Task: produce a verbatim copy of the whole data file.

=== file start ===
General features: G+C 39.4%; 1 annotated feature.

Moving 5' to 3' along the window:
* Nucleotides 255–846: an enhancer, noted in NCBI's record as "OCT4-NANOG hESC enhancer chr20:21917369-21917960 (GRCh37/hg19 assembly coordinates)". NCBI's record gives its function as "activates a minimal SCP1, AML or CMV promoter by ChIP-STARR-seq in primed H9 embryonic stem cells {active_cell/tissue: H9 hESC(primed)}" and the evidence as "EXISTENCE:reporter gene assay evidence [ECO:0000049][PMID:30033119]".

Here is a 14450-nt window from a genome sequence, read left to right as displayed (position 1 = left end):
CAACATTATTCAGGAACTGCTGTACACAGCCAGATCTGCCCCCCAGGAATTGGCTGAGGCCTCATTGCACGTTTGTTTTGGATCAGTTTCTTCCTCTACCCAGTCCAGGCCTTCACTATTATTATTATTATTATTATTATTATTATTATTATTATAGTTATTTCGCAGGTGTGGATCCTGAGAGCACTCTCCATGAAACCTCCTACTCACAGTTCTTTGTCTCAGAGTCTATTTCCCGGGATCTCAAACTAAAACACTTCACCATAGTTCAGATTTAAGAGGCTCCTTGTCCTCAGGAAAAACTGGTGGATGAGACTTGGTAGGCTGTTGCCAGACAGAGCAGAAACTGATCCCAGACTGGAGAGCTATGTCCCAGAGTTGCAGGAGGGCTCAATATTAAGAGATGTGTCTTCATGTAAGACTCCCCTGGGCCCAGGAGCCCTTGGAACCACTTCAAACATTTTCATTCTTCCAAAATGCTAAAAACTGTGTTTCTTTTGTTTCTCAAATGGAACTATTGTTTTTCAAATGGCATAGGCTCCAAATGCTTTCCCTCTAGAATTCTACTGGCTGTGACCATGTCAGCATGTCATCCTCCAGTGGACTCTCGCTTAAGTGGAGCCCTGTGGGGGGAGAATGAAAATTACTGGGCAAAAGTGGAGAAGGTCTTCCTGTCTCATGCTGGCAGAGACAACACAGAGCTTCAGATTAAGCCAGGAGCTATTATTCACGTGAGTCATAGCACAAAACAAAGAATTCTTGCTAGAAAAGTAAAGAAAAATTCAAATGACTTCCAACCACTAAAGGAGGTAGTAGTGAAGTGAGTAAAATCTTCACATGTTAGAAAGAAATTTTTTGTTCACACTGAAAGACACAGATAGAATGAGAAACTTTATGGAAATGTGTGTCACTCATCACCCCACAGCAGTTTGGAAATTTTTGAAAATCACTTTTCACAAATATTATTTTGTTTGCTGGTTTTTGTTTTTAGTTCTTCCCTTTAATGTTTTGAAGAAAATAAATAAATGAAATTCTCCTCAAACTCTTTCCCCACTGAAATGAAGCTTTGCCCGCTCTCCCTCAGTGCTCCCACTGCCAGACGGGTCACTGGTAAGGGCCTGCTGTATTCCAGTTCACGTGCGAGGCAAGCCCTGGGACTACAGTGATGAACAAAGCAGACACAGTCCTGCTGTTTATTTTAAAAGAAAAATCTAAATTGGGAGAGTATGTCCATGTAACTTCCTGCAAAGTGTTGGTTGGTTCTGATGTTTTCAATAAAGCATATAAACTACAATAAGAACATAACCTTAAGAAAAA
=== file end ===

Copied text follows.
General features: G+C 39.4%; 1 annotated feature.

Moving 5' to 3' along the window:
* Nucleotides 255–846: an enhancer, noted in NCBI's record as "OCT4-NANOG hESC enhancer chr20:21917369-21917960 (GRCh37/hg19 assembly coordinates)". NCBI's record gives its function as "activates a minimal SCP1, AML or CMV promoter by ChIP-STARR-seq in primed H9 embryonic stem cells {active_cell/tissue: H9 hESC(primed)}" and the evidence as "EXISTENCE:reporter gene assay evidence [ECO:0000049][PMID:30033119]".

Here is a 14450-nt window from a genome sequence, read left to right as displayed (position 1 = left end):
CAACATTATTCAGGAACTGCTGTACACAGCCAGATCTGCCCCCCAGGAATTGGCTGAGGCCTCATTGCACGTTTGTTTTGGATCAGTTTCTTCCTCTACCCAGTCCAGGCCTTCACTATTATTATTATTATTATTATTATTATTATTATTATTATAGTTATTTCGCAGGTGTGGATCCTGAGAGCACTCTCCATGAAACCTCCTACTCACAGTTCTTTGTCTCAGAGTCTATTTCCCGGGATCTCAAACTAAAACACTTCACCATAGTTCAGATTTAAGAGGCTCCTTGTCCTCAGGAAAAACTGGTGGATGAGACTTGGTAGGCTGTTGCCAGACAGAGCAGAAACTGATCCCAGACTGGAGAGCTATGTCCCAGAGTTGCAGGAGGGCTCAATATTAAGAGATGTGTCTTCATGTAAGACTCCCCTGGGCCCAGGAGCCCTTGGAACCACTTCAAACATTTTCATTCTTCCAAAATGCTAAAAACTGTGTTTCTTTTGTTTCTCAAATGGAACTATTGTTTTTCAAATGGCATAGGCTCCAAATGCTTTCCCTCTAGAATTCTACTGGCTGTGACCATGTCAGCATGTCATCCTCCAGTGGACTCTCGCTTAAGTGGAGCCCTGTGGGGGGAGAATGAAAATTACTGGGCAAAAGTGGAGAAGGTCTTCCTGTCTCATGCTGGCAGAGACAACACAGAGCTTCAGATTAAGCCAGGAGCTATTATTCACGTGAGTCATAGCACAAAACAAAGAATTCTTGCTAGAAAAGTAAAGAAAAATTCAAATGACTTCCAACCACTAAAGGAGGTAGTAGTGAAGTGAGTAAAATCTTCACATGTTAGAAAGAAATTTTTTGTTCACACTGAAAGACACAGATAGAATGAGAAACTTTATGGAAATGTGTGTCACTCATCACCCCACAGCAGTTTGGAAATTTTTGAAAATCACTTTTCACAAATATTATTTTGTTTGCTGGTTTTTGTTTTTAGTTCTTCCCTTTAATGTTTTGAAGAAAATAAATAAATGAAATTCTCCTCAAACTCTTTCCCCACTGAAATGAAGCTTTGCCCGCTCTCCCTCAGTGCTCCCACTGCCAGACGGGTCACTGGTAAGGGCCTGCTGTATTCCAGTTCACGTGCGAGGCAAGCCCTGGGACTACAGTGATGAACAAAGCAGACACAGTCCTGCTGTTTATTTTAAAAGAAAAATCTAAATTGGGAGAGTATGTCCATGTAACTTCCTGCAAAGTGTTGGTTGGTTCTGATGTTTTCAATAAAGCATATAAACTACAATAAGAACATAACCTTAAGAAAAA